Thursday, March 23, 2023

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A proposed flavored tobacco ban is back on the table in Minnesota, Trump attorney Evan Corcoran must testify in the documents probe, and a "clean slate" bill in Missouri would make "expungement" automatic.

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The Fed raises interest rates and reassures the banking system is sound, Norfolk Southern reaffirms a commitment to the people of East Palestine, and TikTok creators gather at the Capitol to support free expression.

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Finding childcare is a struggle everywhere, prompting North Carolina's Transylvania County to try a new approach. Maine is slowly building-out broadband access, but disagreements remain over whether local versus national companies should get the contracts, and specialty apps like "Farmers Dating" help those in small communities connect online.

Pittsburgh Newspaper Workers Continue Their Labor Strike

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Tuesday, November 8, 2022   

Election Day is busy at most news outlets, but some employees of the Pittsburgh Post Gazette are picketing today, still on strike for what they consider unfair labor practices of the newspaper's parent company. Some workers have been off the job since Oct. 6; others since Oct. 18.

Kitsy Higgins, advertising account representative at the Pittsburgh Post-Gazette, claimed workers at the Pulitzer Prize-winning paper have spent five years with no bargaining agreement, and some people have gone 15 years without pay increases.

"We're looking for a fair contract, which is reasonable; an increase in wages, especially for 2022; and insurance," Higgins outlined. "Along with just to bargain in good faith, which we're not having right now, which is unfortunate."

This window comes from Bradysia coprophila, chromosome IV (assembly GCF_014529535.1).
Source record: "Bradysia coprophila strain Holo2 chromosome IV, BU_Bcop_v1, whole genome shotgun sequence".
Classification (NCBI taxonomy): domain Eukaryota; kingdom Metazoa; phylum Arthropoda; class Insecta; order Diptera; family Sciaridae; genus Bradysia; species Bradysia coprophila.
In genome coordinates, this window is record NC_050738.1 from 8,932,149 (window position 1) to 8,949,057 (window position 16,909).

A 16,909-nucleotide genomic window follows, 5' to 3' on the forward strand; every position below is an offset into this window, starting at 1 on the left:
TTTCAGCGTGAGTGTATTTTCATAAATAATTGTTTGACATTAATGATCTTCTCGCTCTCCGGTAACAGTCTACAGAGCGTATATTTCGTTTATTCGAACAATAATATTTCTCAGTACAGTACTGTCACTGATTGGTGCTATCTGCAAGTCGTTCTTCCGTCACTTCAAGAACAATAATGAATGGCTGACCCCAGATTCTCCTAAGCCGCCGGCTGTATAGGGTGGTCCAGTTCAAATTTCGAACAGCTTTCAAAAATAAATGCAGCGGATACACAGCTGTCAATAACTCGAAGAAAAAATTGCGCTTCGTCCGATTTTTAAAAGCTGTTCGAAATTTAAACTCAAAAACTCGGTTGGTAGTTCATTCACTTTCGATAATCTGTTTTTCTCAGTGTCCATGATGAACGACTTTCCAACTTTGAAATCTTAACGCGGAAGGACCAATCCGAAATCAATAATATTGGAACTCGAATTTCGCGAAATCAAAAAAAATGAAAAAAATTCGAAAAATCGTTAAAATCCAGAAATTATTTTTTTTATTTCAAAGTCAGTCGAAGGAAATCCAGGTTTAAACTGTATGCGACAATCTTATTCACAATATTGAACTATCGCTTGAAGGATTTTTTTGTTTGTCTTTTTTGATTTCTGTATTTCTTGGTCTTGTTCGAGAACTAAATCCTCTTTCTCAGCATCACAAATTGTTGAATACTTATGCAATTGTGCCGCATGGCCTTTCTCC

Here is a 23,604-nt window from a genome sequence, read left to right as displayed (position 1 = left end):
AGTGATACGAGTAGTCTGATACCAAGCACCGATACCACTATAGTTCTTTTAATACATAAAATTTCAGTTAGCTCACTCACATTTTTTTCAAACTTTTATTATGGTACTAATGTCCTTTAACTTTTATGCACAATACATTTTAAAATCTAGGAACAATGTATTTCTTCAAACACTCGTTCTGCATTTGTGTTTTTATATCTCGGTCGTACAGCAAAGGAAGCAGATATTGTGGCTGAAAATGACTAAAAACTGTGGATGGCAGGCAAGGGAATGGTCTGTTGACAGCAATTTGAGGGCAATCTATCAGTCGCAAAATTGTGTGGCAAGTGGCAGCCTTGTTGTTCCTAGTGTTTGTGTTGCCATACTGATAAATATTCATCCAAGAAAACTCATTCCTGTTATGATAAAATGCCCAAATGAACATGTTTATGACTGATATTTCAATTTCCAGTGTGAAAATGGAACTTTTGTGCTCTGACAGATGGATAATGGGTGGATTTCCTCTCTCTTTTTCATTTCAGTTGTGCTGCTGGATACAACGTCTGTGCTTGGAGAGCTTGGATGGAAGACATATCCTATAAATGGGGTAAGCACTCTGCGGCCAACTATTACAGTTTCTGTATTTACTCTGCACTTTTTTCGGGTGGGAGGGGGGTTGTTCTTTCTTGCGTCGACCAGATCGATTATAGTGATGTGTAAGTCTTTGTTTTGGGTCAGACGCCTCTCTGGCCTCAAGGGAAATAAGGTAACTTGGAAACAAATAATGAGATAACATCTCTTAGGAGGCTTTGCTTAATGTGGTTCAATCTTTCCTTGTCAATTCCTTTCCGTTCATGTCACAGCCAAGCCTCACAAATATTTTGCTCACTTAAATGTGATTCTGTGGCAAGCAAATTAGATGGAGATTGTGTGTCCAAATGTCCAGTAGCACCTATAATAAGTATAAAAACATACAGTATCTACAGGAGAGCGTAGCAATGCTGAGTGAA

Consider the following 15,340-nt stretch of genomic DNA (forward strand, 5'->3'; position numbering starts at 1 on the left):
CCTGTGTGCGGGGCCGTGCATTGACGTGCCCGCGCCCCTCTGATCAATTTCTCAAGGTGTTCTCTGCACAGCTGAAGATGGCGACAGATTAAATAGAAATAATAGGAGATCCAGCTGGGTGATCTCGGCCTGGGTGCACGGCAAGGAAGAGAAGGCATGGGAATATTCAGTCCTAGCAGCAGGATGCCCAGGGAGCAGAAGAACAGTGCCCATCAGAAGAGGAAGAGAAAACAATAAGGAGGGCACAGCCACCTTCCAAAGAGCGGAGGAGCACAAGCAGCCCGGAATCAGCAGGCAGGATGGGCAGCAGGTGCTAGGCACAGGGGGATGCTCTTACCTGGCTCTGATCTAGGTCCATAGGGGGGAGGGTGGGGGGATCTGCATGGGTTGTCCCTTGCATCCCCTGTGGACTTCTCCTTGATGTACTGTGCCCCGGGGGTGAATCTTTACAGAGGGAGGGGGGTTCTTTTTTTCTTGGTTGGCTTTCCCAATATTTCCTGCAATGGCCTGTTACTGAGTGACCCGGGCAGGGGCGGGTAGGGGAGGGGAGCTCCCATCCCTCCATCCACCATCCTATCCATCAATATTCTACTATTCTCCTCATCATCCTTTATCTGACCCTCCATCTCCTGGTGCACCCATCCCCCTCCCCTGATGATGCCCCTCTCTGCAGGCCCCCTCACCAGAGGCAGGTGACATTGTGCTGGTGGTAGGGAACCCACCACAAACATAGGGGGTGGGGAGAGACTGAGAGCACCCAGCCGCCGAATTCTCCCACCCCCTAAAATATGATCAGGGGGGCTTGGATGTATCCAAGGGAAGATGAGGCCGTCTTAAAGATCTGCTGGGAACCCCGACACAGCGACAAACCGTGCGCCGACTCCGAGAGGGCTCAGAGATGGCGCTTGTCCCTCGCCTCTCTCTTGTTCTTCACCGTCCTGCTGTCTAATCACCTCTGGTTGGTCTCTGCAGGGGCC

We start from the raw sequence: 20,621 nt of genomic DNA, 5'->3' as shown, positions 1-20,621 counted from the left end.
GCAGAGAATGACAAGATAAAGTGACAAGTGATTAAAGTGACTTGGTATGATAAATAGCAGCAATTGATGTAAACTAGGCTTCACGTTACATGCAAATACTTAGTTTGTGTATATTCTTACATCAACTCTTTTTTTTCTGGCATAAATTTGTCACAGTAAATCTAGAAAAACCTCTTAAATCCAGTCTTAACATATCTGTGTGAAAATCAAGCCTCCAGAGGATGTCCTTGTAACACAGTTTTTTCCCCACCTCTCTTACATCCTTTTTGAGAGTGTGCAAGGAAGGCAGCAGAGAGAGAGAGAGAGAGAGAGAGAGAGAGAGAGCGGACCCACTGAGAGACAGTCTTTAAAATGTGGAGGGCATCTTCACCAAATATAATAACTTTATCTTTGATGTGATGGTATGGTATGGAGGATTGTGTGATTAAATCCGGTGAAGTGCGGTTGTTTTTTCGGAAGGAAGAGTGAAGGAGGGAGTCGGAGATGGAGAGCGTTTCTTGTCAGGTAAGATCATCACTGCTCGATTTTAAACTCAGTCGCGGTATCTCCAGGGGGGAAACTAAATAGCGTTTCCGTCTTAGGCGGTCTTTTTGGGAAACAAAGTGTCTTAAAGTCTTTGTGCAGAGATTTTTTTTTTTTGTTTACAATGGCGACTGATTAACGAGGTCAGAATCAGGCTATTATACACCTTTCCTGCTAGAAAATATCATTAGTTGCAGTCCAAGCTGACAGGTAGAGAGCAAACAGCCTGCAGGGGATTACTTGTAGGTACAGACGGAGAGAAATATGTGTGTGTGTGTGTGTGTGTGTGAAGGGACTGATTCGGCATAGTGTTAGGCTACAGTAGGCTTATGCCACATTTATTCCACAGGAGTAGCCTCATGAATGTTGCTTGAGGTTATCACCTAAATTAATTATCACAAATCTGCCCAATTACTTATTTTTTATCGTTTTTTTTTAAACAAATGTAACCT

We reached out to the newspaper's owners, Block Communications, and a representative from the paper's marketing department responded with documents saying the company is seeking a federal mediator's help in the dispute.

In a message to readers, Block Communications said the Post-Gazette has lost $264 million in the past 17 years, and emphasized the Block family "remains committed to Pittsburgh and embracing the belief that high-quality, independent journalism is critical to an environment that attracts and retains businesses and helps a region to thrive."

Higgins said the strike is composed of members of five union locals, from Communications Workers of America and The Newspaper Guild of Pittsburgh, to the Teamsters and Pressmen's unions. She added workers are especially concerned about changes to the health insurance plan offered to full-time staff.

"What's currently on the table is not really fair," Higgins contended. "It sounds like a great offer that you'd think we would accept, but it would actually have a very large deductible, and is really unrealistic for someone working in that type of industry."

The striking workers have created a digital publication, the Pittsburgh Union Progress, to cover the labor dispute and serve as an alternate voice for readers.

In the meantime, the Post-Gazette management has agreed to sit down for contract negotiations with the Newspaper Guild of Pittsburgh, which represents about 100 journalists at the paper. A meeting is scheduled for Nov. 14.


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